History of Murano glassmaking
Murano’s reputation as a center for glassmaking was born when the Venetian Republic, fearing fire and destruction to the city’s mostly wood buildings, ordered glassmakers to move their foundries to Murano in 1291. Murano glass is still interwoven with Venetian glass.
Murano's glassmakers were soon the island’s most prominent citizens. By the 14th century, glass makers were allowed to wear swords, enjoyed immunity from prosecution by the Venetian state and found their daughters married into Venice’s most affluent families. Of course there was a catch: glassmakers weren't allowed to leave the Republic. However, many craftsmen took this risk and set up glass furnaces in surrounding cities and as far afield as England and the Netherlands.
Murano’s glassmakers held a monopoly on quality glassmaking for centuries, developing or refining many technologies including crystalline glass, enameled glass (smalto), glass with threads of gold (aventurine), multicolored glass (millefiori), milk glass (lattimo), and imitation gemstones made of glass. Today, the artisans of Murano are still employing these centuries-old techniques, crafting everything from contemporary art glass and glass jewelry to Murano glass chandeliers and wine stoppers.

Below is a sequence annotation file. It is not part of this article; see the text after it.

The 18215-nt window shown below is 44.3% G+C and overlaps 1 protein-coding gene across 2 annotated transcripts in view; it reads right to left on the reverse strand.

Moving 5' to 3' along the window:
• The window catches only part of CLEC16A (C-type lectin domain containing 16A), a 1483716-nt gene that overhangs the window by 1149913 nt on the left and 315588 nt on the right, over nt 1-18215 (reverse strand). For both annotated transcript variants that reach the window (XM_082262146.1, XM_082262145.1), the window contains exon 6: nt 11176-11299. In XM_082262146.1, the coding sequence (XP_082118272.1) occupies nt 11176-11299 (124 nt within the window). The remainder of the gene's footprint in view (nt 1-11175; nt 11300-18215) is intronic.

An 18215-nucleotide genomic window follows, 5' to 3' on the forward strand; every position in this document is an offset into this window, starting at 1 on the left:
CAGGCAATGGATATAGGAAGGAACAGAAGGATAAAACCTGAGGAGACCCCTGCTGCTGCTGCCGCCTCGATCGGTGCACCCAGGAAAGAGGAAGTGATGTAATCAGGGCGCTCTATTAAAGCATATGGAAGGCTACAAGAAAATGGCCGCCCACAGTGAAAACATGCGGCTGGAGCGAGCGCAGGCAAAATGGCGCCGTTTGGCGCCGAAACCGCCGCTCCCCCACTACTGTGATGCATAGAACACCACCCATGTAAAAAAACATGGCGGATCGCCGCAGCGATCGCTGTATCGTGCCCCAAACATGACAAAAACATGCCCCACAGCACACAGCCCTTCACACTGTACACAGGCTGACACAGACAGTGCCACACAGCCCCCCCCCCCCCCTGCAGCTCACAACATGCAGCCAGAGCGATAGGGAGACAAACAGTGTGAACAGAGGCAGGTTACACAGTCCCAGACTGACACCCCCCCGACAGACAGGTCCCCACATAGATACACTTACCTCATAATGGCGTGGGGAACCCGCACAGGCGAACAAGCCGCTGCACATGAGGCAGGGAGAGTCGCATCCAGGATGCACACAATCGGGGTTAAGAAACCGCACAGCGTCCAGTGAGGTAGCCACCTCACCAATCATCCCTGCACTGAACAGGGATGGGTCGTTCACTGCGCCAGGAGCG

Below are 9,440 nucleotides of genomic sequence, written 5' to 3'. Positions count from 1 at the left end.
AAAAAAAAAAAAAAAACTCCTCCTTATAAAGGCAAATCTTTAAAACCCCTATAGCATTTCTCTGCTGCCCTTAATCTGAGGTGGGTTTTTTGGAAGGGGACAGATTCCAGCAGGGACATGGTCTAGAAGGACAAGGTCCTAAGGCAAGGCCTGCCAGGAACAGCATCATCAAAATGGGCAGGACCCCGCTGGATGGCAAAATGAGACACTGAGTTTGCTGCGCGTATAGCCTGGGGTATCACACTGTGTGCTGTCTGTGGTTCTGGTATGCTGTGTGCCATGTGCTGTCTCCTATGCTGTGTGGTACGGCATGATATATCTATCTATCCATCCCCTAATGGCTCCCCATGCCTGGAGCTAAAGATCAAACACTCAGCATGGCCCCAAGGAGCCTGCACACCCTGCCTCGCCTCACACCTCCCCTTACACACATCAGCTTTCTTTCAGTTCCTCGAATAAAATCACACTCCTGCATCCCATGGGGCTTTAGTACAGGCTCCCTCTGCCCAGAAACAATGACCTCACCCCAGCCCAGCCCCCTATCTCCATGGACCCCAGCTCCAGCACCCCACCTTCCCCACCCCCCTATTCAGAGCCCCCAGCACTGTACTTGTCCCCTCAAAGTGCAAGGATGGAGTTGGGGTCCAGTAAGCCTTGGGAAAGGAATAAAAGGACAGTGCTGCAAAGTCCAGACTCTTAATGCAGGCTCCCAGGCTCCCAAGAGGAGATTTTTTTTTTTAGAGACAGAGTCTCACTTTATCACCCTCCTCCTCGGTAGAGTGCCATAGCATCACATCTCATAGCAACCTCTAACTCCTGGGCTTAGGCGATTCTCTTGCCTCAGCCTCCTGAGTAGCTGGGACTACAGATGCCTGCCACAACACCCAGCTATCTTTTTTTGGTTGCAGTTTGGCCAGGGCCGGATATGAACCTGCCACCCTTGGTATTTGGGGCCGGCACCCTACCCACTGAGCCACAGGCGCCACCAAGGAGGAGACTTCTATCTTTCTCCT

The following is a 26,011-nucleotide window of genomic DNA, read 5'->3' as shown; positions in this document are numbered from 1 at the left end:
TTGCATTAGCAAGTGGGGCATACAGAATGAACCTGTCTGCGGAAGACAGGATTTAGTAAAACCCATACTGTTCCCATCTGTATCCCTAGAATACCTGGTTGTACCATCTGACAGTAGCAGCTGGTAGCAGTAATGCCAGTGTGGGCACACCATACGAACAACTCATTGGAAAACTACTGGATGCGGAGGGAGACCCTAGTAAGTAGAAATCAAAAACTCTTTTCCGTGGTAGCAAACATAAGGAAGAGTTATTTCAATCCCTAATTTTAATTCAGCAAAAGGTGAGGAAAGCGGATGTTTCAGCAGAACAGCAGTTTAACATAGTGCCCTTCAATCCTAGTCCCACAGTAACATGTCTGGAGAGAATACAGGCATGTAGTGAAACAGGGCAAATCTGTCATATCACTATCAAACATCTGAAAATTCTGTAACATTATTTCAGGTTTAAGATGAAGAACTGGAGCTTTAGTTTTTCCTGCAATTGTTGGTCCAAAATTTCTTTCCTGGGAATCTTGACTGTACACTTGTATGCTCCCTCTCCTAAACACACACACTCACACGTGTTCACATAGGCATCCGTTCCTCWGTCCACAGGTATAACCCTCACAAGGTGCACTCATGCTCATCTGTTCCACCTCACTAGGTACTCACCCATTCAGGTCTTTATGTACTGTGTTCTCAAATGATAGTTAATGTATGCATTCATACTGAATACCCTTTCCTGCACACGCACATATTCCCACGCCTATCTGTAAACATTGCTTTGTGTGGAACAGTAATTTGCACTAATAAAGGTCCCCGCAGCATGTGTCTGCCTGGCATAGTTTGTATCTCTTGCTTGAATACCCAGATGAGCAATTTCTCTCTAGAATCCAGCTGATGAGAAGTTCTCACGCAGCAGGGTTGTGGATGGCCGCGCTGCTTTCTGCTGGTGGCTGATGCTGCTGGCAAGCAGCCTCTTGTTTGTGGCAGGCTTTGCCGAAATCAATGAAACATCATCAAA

Today, Murano is home to the Museo Vetrario or Glass Museum in the Palazzo Giustinian, which holds displays on the history of glassmaking as well as glass samples ranging from Egyptian times through the present day.
Some of the historical glass factories in Murano are now among the most important brands of glass in the world. These companies include: Venini, Barovier & Toso, Simone Cenedese and Seguso.
The oldest Murano glass factory that is still active today is that of Pauly & C. – Compagnia Venezia Murano, founded in 1866.